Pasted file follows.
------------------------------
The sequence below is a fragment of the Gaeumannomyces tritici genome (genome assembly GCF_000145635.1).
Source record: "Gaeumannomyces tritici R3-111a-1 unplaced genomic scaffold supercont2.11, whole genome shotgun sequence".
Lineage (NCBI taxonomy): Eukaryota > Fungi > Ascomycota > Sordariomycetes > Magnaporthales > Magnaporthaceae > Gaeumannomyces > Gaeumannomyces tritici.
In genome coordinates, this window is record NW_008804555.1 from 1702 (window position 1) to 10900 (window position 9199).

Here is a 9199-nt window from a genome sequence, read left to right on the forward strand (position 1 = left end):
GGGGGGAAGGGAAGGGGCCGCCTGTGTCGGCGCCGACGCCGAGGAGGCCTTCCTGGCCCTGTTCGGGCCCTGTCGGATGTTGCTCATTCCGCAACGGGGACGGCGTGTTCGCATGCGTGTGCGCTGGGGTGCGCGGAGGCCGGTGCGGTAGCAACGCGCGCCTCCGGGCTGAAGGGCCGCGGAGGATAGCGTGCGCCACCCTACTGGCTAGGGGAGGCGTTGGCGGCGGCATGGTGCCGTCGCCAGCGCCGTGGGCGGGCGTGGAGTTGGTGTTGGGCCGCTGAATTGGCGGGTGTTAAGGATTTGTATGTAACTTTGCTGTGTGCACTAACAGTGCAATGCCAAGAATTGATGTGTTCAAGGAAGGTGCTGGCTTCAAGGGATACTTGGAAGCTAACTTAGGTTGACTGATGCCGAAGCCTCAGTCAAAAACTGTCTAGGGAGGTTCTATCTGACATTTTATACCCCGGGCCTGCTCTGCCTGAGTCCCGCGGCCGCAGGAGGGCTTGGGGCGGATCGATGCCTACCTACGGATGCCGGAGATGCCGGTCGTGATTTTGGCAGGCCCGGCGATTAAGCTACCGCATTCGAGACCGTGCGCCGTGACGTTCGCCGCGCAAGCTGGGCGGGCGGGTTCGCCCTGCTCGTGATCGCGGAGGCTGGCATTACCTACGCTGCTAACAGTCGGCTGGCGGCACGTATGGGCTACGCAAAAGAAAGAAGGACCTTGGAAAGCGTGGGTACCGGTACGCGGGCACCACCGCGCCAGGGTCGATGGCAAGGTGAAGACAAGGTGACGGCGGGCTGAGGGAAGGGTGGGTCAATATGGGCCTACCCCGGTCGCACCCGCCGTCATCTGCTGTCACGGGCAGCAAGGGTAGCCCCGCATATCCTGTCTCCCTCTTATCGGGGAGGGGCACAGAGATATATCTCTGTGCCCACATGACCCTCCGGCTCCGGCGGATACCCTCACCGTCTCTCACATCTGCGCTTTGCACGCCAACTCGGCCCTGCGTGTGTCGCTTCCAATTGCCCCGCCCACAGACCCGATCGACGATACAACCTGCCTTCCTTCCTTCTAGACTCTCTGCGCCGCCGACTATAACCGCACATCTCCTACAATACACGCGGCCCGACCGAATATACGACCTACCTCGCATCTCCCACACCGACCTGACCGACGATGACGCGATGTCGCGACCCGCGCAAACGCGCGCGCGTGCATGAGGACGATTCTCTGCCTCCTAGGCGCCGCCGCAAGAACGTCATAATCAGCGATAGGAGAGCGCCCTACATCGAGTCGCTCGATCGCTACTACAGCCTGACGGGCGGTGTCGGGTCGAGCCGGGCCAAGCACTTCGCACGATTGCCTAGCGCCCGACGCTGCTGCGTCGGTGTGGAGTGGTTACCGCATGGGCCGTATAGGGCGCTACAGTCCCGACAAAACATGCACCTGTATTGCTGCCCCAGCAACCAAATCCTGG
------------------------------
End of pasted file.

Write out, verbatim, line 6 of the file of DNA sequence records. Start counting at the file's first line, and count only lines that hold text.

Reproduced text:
GGGGGGAAGGGAAGGGGCCGCCTGTGTCGGCGCCGACGCCGAGGAGGCCTTCCTGGCCCTGTTCGGGCCCTGTCGGATGTTGCTCATTCCGCAACGGGGACGGCGTGTTCGCATGCGTGTGCGCTGGGGTGCGCGGAGGCCGGTGCGGTAGCAACGCGCGCCTCCGGGCTGAAGGGCCGCGGAGGATAGCGTGCGCCACCCTACTGGCTAGGGGAGGCGTTGGCGGCGGCATGGTGCCGTCGCCAGCGCCGTGGGCGGGCGTGGAGTTGGTGTTGGGCCGCTGAATTGGCGGGTGTTAAGGATTTGTATGTAACTTTGCTGTGTGCACTAACAGTGCAATGCCAAGAATTGATGTGTTCAAGGAAGGTGCTGGCTTCAAGGGATACTTGGAAGCTAACTTAGGTTGACTGATGCCGAAGCCTCAGTCAAAAACTGTCTAGGGAGGTTCTATCTGACATTTTATACCCCGGGCCTGCTCTGCCTGAGTCCCGCGGCCGCAGGAGGGCTTGGGGCGGATCGATGCCTACCTACGGATGCCGGAGATGCCGGTCGTGATTTTGGCAGGCCCGGCGATTAAGCTACCGCATTCGAGACCGTGCGCCGTGACGTTCGCCGCGCAAGCTGGGCGGGCGGGTTCGCCCTGCTCGTGATCGCGGAGGCTGGCATTACCTACGCTGCTAACAGTCGGCTGGCGGCACGTATGGGCTACGCAAAAGAAAGAAGGACCTTGGAAAGCGTGGGTACCGGTACGCGGGCACCACCGCGCCAGGGTCGATGGCAAGGTGAAGACAAGGTGACGGCGGGCTGAGGGAAGGGTGGGTCAATATGGGCCTACCCCGGTCGCACCCGCCGTCATCTGCTGTCACGGGCAGCAAGGGTAGCCCCGCATATCCTGTCTCCCTCTTATCGGGGAGGGGCACAGAGATATATCTCTGTGCCCACATGACCCTCCGGCTCCGGCGGATACCCTCACCGTCTCTCACATCTGCGCTTTGCACGCCAACTCGGCCCTGCGTGTGTCGCTTCCAATTGCCCCGCCCACAGACCCGATCGACGATACAACCTGCCTTCCTTCCTTCTAGACTCTCTGCGCCGCCGACTATAACCGCACATCTCCTACAATACACGCGGCCCGACCGAATATACGACCTACCTCGCATCTCCCACACCGACCTGACCGACGATGACGCGATGTCGCGACCCGCGCAAACGCGCGCGCGTGCATGAGGACGATTCTCTGCCTCCTAGGCGCCGCCGCAAGAACGTCATAATCAGCGATAGGAGAGCGCCCTACATCGAGTCGCTCGATCGCTACTACAGCCTGACGGGCGGTGTCGGGTCGAGCCGGGCCAAGCACTTCGCACGATTGCCTAGCGCCCGACGCTGCTGCGTCGGTGTGGAGTGGTTACCGCATGGGCCGTATAGGGCGCTACAGTCCCGACAAAACATGCACCTGTATTGCTGCCCCAGCAACCAAATCCTGG